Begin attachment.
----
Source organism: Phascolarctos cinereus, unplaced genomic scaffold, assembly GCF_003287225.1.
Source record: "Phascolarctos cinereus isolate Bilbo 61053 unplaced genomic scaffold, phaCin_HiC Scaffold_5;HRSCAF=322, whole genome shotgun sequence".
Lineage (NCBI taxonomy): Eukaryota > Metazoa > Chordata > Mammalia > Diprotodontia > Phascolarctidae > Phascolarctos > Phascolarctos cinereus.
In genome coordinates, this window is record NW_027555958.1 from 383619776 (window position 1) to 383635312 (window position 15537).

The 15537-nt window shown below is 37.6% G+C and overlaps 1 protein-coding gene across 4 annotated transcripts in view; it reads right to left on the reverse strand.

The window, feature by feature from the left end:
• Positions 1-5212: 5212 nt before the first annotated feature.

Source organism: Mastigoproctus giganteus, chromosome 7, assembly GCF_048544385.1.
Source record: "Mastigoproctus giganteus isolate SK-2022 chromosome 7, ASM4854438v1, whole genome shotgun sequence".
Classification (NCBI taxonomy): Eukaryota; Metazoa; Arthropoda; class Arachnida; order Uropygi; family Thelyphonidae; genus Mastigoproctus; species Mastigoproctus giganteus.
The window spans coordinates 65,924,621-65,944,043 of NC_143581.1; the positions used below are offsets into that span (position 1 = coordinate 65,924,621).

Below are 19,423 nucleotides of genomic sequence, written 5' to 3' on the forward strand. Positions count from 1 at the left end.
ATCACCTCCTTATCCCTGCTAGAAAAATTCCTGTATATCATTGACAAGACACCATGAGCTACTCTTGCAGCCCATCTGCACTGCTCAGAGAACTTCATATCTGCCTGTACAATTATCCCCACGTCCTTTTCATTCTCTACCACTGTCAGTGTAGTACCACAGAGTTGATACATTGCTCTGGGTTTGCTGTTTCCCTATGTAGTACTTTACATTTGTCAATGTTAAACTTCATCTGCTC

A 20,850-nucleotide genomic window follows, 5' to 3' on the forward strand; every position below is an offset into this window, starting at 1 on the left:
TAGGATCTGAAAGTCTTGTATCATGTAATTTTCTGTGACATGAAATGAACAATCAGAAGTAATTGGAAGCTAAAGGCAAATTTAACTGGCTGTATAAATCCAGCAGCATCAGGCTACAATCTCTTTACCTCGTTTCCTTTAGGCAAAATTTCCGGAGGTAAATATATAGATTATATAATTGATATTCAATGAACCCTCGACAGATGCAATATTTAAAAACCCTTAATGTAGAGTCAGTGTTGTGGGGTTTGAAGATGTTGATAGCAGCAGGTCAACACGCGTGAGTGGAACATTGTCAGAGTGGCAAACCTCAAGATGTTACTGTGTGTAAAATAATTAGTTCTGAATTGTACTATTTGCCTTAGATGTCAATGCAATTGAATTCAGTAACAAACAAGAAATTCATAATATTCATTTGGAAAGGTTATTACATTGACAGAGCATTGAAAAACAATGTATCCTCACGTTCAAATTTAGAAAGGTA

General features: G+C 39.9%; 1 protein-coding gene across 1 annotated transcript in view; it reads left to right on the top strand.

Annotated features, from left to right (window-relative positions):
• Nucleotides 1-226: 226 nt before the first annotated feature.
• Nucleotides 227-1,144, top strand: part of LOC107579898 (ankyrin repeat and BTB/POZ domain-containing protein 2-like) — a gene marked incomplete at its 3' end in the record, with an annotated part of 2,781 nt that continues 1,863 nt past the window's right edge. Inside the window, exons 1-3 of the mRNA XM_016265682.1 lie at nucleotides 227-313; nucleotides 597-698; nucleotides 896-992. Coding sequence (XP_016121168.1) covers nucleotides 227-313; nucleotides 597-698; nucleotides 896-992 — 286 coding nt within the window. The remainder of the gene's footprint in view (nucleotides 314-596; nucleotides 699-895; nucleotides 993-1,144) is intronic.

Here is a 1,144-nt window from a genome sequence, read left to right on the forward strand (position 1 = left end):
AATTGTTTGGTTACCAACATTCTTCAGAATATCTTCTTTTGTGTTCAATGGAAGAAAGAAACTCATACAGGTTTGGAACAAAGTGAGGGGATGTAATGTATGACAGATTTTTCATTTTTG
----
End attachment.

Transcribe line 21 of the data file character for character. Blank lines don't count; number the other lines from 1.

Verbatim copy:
AATTGTTTGGTTACCAACATTCTTCAGAATATCTTCTTTTGTGTTCAATGGAAGAAAGAAACTCATACAGGTTTGGAACAAAGTGAGGGGATGTAATGTATGACAGATTTTTCATTTTTG